In the late eighties, churches started thinking about a gentler, kinder, less aggressive style of evangelism. A number of years of corporate church growth models had filled our mouths with the distaste for church as a capitalistic endeavor. We were tired of sales pitch Christianity, and marketing techniques for spirituality. Well, some of us were, but the tide had not yet shifted and the momentum of corporatizing God was still in full tilt.
In the middle of this juggernaut of evangelical fervor, coinciding with the peak years of the political activism of the Religious Right and the rise of a post-millennial victorious conquering theology a triumphalism of Christianity appeared. We seemed to trend with hip-hop culture, trash talking NBA superstars and the embryonic stages of reality TV. Christianity never looked as cool as any of the other trends, and like the young David preparing for Goliath, the overcompensating fashion of Saul’s armor did not fit us well. We were not built for posturing and confident declarations of final victory against our enemies. Culture expected something better from us. Culture inherently knew we were supposed to be redemptive.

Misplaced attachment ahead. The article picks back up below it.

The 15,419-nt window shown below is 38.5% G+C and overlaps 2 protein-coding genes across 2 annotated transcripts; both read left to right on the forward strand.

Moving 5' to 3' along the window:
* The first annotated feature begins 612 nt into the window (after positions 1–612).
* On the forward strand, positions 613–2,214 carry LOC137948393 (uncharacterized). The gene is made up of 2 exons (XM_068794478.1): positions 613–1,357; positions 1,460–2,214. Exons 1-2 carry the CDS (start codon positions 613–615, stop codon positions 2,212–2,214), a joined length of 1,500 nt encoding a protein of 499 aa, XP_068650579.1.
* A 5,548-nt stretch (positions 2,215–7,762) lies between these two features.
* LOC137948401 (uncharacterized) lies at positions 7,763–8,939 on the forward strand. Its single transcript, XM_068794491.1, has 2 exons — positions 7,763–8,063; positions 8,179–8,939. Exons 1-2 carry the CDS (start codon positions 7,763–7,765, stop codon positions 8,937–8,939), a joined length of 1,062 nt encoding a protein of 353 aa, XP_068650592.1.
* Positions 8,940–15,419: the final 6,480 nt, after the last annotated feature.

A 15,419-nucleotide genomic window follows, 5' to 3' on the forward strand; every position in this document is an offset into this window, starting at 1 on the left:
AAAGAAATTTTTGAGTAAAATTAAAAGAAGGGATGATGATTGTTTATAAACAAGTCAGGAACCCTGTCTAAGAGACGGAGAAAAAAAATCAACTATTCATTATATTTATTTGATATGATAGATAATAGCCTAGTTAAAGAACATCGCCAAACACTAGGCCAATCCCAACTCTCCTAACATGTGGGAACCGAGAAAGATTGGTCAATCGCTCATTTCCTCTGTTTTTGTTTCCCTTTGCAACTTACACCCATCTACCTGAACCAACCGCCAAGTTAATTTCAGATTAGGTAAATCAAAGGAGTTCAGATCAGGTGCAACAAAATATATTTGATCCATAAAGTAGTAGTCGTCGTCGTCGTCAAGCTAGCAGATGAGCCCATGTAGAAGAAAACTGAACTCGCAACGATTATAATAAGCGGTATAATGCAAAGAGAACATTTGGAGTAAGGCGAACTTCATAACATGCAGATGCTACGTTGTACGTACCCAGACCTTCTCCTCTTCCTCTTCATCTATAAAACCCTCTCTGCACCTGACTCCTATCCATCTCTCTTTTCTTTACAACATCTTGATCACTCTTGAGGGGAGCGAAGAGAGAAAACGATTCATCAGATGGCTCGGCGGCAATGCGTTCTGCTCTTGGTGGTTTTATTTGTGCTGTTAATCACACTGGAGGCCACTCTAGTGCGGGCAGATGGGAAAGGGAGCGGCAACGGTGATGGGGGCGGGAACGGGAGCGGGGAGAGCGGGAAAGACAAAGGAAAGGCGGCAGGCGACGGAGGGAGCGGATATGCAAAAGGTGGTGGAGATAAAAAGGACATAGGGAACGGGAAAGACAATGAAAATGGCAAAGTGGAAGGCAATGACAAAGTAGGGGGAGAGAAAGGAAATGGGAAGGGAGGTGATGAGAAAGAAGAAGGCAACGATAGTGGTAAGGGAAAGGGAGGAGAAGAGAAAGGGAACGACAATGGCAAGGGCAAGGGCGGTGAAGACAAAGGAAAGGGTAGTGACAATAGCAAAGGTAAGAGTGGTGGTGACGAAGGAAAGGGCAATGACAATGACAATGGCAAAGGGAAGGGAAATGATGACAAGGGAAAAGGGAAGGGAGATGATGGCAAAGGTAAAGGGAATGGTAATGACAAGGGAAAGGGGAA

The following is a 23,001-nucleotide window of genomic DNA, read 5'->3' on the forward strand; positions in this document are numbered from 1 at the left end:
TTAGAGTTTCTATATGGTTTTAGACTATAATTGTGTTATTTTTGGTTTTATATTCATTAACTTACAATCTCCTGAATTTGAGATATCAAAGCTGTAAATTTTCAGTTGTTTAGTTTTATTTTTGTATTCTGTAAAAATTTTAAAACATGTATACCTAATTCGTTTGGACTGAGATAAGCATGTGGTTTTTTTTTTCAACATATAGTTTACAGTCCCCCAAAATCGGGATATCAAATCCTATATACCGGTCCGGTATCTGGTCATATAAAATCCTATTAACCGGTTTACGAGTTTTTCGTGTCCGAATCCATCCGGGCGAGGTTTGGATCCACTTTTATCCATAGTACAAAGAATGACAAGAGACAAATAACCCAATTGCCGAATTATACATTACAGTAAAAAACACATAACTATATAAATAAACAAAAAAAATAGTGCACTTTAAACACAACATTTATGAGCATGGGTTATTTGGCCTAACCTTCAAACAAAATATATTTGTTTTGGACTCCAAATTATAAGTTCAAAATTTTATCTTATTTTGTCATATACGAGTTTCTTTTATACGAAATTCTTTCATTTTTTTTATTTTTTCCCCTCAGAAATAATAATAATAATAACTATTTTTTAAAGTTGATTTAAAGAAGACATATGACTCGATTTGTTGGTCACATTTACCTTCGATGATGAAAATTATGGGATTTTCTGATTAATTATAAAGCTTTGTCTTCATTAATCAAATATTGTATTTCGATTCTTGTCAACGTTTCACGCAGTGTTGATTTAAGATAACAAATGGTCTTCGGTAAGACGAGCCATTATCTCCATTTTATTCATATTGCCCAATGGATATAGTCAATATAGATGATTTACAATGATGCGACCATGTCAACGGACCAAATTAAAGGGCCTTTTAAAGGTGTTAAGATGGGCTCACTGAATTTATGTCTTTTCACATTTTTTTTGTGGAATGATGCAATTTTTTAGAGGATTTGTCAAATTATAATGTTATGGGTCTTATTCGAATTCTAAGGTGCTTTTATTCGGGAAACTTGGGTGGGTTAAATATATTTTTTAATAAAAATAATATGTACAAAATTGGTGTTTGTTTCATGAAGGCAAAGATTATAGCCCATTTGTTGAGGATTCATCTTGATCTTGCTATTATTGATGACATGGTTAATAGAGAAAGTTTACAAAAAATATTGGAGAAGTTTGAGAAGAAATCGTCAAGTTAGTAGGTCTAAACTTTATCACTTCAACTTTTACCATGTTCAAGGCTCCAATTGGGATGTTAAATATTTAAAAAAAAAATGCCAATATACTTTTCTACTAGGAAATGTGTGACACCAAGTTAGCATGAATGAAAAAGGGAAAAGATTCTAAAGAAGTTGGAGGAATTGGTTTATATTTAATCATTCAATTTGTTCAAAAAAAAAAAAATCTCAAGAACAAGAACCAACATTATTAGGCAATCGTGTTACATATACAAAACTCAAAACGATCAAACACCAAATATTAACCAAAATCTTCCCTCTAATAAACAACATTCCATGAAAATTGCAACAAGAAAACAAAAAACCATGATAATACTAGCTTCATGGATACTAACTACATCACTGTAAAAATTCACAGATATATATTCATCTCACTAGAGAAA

Friendship Evangelism appeared like a breath of fresh air to many Christians struggling with the tension of an Evangelical sales force, but years down the line these words, which meant something to us then now ring in our ears like a softer version of the old fashioned sales pitch.
I have heard the voice of the skeptic, the Pagan, and those who are spiritual without affiliation bemoan the syrupy friendliness of Christians who seem to want something from them. The friendship comes with the strings of identification with the God we serve. If time delays too long in a conversion, they wonder, ‘will these friends dump me for the greener grass of more interested seeking souls?’
If you have felt that tension, and have had your heart squeezed like fruit in the market, only to be left bruised – I am really sorry.
I dropped the term Friendship Evangelism years ago. It is too difficult to place a well-received word, next to a word our culture despises. It does not create a better overall term. I wish “evangelism,” which should be connected to the idea of “good news”, could be saved from the junkyard of semantics, but I am afraid we are many years from that possibility.
For now I offer friendship to everyone I can. No strings attached. No evangelism necessary. That is my simple human duty.
For the Christians who need a Bible verse to hang on this thought, here you go:
“While we were yet sinners, Christ died for us.” No strings attached.